MCell is a general Monte Carlo simulator of cellular microphysiology. MCell uses Monte Carlo diffusion and chemical reaction algorithms in 3D to simulate the complex biochemical interactions of molecules inside and outside of living cells. MCell is a collaborative effort between the Terry Sejnowski lab at the Salk Institute, and the Miriam Salpeter lab at Cornell University.

NetSolve is very well suited to MCell's need and this project aims at writing a NetSolve-based framework to support large MCell runs. One of the central pieces of that framework is a scheduler that takes advantage of MCell input data requirements to minimize turn-around time. This scheduler is part of the larger AppLeS at the University of California, San Diego. The use of NetSolve isolates the scheduler from the resource-management details and allows researchers to focus only on the design of the scheduler.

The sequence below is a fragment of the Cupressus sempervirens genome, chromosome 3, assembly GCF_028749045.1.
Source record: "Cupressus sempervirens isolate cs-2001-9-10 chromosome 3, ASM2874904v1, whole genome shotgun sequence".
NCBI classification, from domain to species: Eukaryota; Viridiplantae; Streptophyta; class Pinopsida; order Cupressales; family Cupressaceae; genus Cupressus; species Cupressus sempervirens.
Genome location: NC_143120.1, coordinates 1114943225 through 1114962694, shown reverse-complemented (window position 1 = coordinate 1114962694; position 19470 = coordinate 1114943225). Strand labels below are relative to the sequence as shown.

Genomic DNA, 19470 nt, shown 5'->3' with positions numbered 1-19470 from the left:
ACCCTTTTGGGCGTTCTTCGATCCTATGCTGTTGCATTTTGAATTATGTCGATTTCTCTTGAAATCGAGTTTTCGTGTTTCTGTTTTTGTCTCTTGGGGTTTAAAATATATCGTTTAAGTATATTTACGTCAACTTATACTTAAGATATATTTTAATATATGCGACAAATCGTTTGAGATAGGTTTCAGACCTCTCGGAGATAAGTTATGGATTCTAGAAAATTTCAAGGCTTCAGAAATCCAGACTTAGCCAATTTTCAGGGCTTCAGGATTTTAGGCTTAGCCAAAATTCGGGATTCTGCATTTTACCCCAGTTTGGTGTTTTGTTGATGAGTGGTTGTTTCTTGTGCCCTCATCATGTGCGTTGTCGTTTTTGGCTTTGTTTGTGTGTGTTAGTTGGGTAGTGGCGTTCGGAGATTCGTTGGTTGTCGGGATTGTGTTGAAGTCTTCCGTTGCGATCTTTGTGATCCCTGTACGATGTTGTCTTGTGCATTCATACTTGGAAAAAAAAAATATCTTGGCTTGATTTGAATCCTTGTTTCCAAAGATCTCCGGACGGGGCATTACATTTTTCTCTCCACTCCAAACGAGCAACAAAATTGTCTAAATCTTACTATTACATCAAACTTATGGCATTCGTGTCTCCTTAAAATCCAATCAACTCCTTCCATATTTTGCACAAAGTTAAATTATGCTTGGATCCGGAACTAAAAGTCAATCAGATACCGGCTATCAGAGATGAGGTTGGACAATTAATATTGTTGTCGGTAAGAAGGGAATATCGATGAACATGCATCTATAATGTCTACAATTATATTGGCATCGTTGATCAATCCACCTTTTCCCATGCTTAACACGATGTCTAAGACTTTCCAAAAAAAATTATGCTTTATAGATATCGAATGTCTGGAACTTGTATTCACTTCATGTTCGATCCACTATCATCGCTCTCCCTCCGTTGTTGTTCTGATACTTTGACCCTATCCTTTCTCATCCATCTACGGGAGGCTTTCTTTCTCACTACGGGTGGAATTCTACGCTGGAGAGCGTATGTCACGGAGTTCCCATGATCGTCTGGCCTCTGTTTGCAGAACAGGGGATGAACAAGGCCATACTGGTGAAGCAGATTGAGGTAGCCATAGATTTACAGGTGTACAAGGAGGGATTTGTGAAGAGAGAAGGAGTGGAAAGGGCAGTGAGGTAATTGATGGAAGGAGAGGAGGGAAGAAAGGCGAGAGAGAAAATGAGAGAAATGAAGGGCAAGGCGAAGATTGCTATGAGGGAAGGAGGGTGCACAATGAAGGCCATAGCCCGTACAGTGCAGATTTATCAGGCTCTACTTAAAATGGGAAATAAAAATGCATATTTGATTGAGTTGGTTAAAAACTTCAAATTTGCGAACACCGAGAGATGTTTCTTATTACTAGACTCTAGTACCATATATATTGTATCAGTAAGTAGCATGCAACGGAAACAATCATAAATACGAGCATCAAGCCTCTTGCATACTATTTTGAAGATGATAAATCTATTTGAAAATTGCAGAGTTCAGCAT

This collaboration was exhibited at SuperComputing '99 in Portland, Oregon, where on the exhibit floor, members of the NetSolve, MCell, and AppLeS teams, harnessed the resources of over a hundred global area network computers. These computers had a total of more than 150 nodes, and were located on six continents in different countries, states, and organizations. On the floor, a simulation that required 360 independent tasks was run, but this same setup has been used to achieve simulations using thousands of tasks, running on even more machines. Here is a photograph of the demonstration.

Researcher: Michelle Miller ( )
Institution: Innovative Computing Laboratory

Related Work


Additional Applications


  Innovative Computing Laboratory
Contact NetSolve: Computer Science Department
  University of Tennessee